In September 2000, the Pew Environmental Health Commission issued a report entitled “America’s Environmental Health Gap: Why the Country Needs a Nationwide Health Tracking Network.” In this report, the Commission documented that the existing environmental health systems were inadequate and fragmented and recommended a “Nationwide Health Tracking Network for disease and exposures.” In response to the report, Congress appropriated funds in the fiscal year 2002’s budget for the CDC to address this issue. What is Environmental Public Health Tracking? Environmental Public Health Tracking (Tracking) is the integrated surveillance of health, exposure, and hazard information and data from a variety of national, state, and local sources. These systems are critical in preventing and controlling disease in populations. Having accurate and timely tracking data permits public health authorities to determine temporal and spatial trends in disease and potential environmental exposures, identify populations most affected, and develop and assess the effectiveness of policy and environmental public health interventions. Tracking involves the utilization of data and information regarding health outcomes, environmental hazards, and human exposures, or a combination of them, and provides important information for public health practice. The availability of these types of data in a standardized network will enable researchers, public health authorities, healthcare practitioners, and the public to have a better understanding about the possible associations between the environment and adverse health effects. What is the National Tracking Network? A key characteristic of Tracking is the emphasis on data integration across health, human exposure, and hazard information systems. The National Tracking Network (Tracking Network) provides the United States with standardized data from multiple health, exposure, and hazard information systems that includes linkage of these data as part of regular tracking activities. The Tracking Network builds on separate ongoing efforts within the public health and environmental sectors to improve health tracking, hazard monitoring, and response capacity. Development of the Tracking Network depends on the availability, quality, timeliness, compatibility, and utility of existing hazard, exposure, and health outcome data. The major functions of the Tracking Network are to: • Enable compilation of a core set of nationally consistent health and environmental data and measures • Discover, describe, exchange, analyze, and manage data • Make tools available for managing and analyzing the data • Provide environmental public health information to the public Building a network to carry out these functions requires that many individuals and organizations coordinate efforts to develop and integrate various components to make data and information more accessible and more usable. Currently, CDC’s Environmental Public Health Tracking Program (Tracking Program) funds 26 states/cities and works collaboratively with several prominent national partners to maintain and enhance the capabilities and reach of the Tracking Network. The CDC Environmental Public Health Tracking Program and NAPHSIS Since 2002, the CDC Tracking Program has developed workforce capacity to address the abovementioned issues and provided tools and infrastructure to support this workforce. Data that was previously disjointed is now available in a nationally standardized format (i.e., Tracking Network) allowing programs to begin bridging the gap between health and the environment. This cooperative agreement will support the ongoing collaboration with the National Association for Public Health Statistics and Information Systems (NAPHSIS) to assist with the development of standards and principles to effectively administer or integrate public health statistics and information systems into the Tracking Network. NAPHSIS will market Tracking Program activities and products to promote greater collaboration among vital records, health statistics, and health information systems professionals in providing environmental and health data information to policy makers and the public.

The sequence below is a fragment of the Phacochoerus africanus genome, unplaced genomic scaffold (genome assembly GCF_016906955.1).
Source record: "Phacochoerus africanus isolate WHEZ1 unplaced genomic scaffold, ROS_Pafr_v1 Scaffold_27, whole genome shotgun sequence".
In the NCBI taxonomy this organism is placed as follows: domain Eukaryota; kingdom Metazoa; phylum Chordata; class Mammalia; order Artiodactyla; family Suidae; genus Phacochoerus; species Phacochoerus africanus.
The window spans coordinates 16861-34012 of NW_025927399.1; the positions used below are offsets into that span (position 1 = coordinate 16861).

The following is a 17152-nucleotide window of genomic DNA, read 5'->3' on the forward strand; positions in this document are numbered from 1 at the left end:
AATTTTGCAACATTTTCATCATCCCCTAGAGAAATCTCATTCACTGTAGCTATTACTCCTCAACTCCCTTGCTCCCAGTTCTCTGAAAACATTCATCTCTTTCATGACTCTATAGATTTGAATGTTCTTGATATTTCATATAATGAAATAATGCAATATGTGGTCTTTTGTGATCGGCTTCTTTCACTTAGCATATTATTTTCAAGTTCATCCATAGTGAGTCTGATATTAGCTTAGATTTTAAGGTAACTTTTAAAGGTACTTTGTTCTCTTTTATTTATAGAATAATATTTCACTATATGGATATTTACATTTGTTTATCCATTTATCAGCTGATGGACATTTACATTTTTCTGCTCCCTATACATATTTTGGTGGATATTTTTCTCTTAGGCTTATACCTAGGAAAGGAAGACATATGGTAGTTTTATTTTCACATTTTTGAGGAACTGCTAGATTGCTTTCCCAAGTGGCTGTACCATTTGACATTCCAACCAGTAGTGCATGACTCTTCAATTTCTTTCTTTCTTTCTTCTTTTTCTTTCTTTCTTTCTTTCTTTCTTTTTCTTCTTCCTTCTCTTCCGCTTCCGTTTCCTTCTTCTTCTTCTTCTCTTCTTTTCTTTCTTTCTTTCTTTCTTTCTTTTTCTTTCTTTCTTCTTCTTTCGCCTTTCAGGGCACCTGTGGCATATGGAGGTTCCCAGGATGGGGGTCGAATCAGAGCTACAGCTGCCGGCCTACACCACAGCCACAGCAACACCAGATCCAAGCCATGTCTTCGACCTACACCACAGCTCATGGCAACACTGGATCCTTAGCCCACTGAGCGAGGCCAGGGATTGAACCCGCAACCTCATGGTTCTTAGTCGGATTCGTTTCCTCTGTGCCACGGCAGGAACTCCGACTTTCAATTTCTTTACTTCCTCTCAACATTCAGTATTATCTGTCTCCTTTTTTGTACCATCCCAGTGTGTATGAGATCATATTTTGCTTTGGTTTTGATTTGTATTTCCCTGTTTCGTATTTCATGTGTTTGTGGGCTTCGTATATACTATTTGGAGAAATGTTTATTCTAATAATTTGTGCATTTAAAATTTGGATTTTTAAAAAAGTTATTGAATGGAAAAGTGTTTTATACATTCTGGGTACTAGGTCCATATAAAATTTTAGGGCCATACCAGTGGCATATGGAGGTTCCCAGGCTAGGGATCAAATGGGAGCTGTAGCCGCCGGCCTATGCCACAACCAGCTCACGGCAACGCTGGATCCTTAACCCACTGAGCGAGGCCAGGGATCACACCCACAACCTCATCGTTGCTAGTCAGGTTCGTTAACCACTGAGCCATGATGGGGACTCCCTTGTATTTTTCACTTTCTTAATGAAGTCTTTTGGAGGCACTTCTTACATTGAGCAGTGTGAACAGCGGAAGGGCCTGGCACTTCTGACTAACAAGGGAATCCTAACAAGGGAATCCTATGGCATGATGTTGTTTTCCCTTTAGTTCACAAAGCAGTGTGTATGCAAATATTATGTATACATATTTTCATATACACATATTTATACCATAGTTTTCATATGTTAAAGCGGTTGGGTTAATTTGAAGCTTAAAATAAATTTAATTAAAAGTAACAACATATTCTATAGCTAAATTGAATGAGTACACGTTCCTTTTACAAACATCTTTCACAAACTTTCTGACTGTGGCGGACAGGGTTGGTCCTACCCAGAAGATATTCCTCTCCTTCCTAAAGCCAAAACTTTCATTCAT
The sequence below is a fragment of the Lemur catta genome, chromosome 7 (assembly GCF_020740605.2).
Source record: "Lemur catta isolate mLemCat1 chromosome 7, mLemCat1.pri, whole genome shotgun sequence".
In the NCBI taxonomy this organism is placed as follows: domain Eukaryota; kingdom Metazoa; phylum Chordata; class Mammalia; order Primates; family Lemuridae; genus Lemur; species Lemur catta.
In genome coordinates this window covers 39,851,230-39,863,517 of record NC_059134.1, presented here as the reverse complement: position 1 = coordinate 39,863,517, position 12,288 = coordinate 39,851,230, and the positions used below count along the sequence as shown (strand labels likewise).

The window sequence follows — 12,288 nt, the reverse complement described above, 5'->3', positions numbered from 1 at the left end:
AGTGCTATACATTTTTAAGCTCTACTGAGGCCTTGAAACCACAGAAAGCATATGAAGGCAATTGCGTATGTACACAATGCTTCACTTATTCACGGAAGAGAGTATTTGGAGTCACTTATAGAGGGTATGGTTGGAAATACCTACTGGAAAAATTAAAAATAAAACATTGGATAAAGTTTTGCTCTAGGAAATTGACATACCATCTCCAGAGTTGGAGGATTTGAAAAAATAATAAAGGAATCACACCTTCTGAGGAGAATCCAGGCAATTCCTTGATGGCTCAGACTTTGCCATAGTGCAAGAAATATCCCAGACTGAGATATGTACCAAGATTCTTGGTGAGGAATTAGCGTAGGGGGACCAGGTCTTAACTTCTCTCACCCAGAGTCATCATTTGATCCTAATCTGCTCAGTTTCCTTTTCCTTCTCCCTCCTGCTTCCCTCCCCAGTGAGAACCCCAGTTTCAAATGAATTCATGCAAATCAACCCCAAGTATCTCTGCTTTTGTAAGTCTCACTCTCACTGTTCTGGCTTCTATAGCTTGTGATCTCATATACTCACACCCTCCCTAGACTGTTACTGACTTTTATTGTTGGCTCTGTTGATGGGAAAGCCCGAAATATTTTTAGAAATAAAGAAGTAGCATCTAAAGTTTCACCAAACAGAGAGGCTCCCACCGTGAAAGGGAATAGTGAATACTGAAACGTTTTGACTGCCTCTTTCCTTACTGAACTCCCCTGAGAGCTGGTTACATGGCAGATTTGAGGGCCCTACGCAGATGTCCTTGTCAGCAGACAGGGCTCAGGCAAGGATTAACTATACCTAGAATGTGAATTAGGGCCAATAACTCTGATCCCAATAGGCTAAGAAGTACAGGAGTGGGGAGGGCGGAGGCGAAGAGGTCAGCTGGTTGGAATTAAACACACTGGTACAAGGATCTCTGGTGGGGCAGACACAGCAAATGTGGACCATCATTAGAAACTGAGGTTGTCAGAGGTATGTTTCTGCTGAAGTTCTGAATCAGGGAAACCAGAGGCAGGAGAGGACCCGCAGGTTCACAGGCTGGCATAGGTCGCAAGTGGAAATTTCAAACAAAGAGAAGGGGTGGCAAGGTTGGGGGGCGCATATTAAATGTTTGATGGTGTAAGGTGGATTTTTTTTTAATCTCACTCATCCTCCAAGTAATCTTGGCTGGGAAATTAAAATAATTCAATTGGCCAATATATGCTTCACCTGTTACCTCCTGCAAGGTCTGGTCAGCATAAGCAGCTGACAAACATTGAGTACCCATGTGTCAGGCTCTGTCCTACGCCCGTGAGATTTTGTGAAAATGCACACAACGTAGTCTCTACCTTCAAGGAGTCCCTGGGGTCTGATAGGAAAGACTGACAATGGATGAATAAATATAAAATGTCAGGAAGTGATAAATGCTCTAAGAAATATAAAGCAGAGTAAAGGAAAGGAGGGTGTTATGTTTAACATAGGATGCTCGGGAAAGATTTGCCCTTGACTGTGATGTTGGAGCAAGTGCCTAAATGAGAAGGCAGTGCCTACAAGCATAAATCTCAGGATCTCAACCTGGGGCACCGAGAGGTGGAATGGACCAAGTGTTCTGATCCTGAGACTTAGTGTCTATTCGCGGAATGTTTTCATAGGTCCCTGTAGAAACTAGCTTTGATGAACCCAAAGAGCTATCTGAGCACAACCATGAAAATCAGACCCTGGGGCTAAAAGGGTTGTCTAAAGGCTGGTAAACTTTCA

Plant Genome Research Program